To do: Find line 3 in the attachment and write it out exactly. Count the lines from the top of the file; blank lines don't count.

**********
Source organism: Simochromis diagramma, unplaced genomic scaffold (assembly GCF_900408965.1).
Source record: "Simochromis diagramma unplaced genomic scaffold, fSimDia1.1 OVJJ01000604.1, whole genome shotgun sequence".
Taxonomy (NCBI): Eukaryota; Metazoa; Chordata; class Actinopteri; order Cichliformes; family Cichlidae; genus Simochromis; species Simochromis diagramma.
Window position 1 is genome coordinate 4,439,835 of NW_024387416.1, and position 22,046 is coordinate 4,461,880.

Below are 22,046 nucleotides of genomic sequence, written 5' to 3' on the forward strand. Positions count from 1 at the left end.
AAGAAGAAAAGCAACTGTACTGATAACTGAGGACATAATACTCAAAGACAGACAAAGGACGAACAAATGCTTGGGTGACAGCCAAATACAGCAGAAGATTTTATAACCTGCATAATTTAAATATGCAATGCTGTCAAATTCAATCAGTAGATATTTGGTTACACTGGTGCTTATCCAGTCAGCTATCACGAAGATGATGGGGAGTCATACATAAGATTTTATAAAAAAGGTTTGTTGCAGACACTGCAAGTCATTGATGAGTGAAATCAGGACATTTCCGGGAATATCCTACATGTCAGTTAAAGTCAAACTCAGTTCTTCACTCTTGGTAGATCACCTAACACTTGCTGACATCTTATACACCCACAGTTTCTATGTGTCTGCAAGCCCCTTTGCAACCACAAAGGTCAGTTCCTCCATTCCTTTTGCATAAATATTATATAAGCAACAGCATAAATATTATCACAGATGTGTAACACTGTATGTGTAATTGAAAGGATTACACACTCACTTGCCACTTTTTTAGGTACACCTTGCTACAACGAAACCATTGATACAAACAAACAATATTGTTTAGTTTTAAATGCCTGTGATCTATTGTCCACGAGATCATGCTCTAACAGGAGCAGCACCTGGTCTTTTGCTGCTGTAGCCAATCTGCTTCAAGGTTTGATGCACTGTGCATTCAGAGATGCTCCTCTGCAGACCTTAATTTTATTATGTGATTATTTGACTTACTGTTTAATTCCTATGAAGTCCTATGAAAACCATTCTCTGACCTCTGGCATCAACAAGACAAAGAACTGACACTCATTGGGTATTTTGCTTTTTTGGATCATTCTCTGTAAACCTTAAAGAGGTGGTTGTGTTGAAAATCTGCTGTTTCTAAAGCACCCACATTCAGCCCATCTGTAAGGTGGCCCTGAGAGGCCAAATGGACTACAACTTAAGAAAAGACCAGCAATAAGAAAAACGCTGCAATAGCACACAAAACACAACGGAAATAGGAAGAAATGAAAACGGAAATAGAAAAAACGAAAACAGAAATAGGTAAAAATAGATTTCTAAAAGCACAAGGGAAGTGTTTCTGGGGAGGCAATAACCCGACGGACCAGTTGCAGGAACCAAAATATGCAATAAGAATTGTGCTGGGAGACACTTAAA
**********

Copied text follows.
Taxonomy (NCBI): Eukaryota; Metazoa; Chordata; class Actinopteri; order Cichliformes; family Cichlidae; genus Simochromis; species Simochromis diagramma.